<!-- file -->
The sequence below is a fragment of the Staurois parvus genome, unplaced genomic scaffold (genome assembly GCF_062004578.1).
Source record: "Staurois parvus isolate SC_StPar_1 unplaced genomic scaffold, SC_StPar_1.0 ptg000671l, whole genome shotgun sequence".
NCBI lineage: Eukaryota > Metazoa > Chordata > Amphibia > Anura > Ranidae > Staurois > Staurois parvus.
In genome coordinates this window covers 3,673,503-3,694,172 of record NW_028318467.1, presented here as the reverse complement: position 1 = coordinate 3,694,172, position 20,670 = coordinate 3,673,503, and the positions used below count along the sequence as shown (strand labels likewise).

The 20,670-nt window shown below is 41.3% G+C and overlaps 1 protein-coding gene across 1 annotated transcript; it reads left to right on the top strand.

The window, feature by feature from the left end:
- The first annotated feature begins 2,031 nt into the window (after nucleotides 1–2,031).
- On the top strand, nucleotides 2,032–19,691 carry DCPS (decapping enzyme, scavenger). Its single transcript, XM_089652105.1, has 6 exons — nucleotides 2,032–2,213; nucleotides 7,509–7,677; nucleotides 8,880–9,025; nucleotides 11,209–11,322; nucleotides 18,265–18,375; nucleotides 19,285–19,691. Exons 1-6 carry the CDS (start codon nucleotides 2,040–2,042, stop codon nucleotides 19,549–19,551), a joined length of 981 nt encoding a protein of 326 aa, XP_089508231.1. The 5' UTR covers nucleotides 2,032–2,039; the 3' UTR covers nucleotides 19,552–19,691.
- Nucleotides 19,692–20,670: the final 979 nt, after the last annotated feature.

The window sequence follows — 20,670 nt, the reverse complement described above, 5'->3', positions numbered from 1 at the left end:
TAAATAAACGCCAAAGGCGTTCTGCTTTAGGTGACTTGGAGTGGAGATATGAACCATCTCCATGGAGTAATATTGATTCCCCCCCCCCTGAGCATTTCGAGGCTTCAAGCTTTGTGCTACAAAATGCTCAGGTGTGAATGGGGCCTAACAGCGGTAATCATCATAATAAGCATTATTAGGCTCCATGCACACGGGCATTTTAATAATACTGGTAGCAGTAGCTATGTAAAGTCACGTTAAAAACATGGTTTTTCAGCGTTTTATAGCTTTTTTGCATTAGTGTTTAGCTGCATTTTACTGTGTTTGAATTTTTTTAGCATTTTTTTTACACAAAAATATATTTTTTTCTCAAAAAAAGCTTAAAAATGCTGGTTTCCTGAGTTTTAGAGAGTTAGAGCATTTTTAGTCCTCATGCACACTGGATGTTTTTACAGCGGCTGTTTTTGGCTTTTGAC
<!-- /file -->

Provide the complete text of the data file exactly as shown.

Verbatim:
The sequence below is a fragment of the Staurois parvus genome, unplaced genomic scaffold (genome assembly GCF_062004578.1).
Source record: "Staurois parvus isolate SC_StPar_1 unplaced genomic scaffold, SC_StPar_1.0 ptg000671l, whole genome shotgun sequence".
NCBI lineage: Eukaryota > Metazoa > Chordata > Amphibia > Anura > Ranidae > Staurois > Staurois parvus.
In genome coordinates this window covers 3,673,503-3,694,172 of record NW_028318467.1, presented here as the reverse complement: position 1 = coordinate 3,694,172, position 20,670 = coordinate 3,673,503, and the positions used below count along the sequence as shown (strand labels likewise).

The 20,670-nt window shown below is 41.3% G+C and overlaps 1 protein-coding gene across 1 annotated transcript; it reads left to right on the top strand.

The window, feature by feature from the left end:
- The first annotated feature begins 2,031 nt into the window (after nucleotides 1–2,031).
- On the top strand, nucleotides 2,032–19,691 carry DCPS (decapping enzyme, scavenger). Its single transcript, XM_089652105.1, has 6 exons — nucleotides 2,032–2,213; nucleotides 7,509–7,677; nucleotides 8,880–9,025; nucleotides 11,209–11,322; nucleotides 18,265–18,375; nucleotides 19,285–19,691. Exons 1-6 carry the CDS (start codon nucleotides 2,040–2,042, stop codon nucleotides 19,549–19,551), a joined length of 981 nt encoding a protein of 326 aa, XP_089508231.1. The 5' UTR covers nucleotides 2,032–2,039; the 3' UTR covers nucleotides 19,552–19,691.
- Nucleotides 19,692–20,670: the final 979 nt, after the last annotated feature.

The window sequence follows — 20,670 nt, the reverse complement described above, 5'->3', positions numbered from 1 at the left end:
TAAATAAACGCCAAAGGCGTTCTGCTTTAGGTGACTTGGAGTGGAGATATGAACCATCTCCATGGAGTAATATTGATTCCCCCCCCCCTGAGCATTTCGAGGCTTCAAGCTTTGTGCTACAAAATGCTCAGGTGTGAATGGGGCCTAACAGCGGTAATCATCATAATAAGCATTATTAGGCTCCATGCACACGGGCATTTTAATAATACTGGTAGCAGTAGCTATGTAAAGTCACGTTAAAAACATGGTTTTTCAGCGTTTTATAGCTTTTTTGCATTAGTGTTTAGCTGCATTTTACTGTGTTTGAATTTTTTTAGCATTTTTTTTACACAAAAATATATTTTTTTCTCAAAAAAAGCTTAAAAATGCTGGTTTCCTGAGTTTTAGAGAGTTAGAGCATTTTTAGTCCTCATGCACACTGGATGTTTTTACAGCGGCTGTTTTTGGCTTTTGAC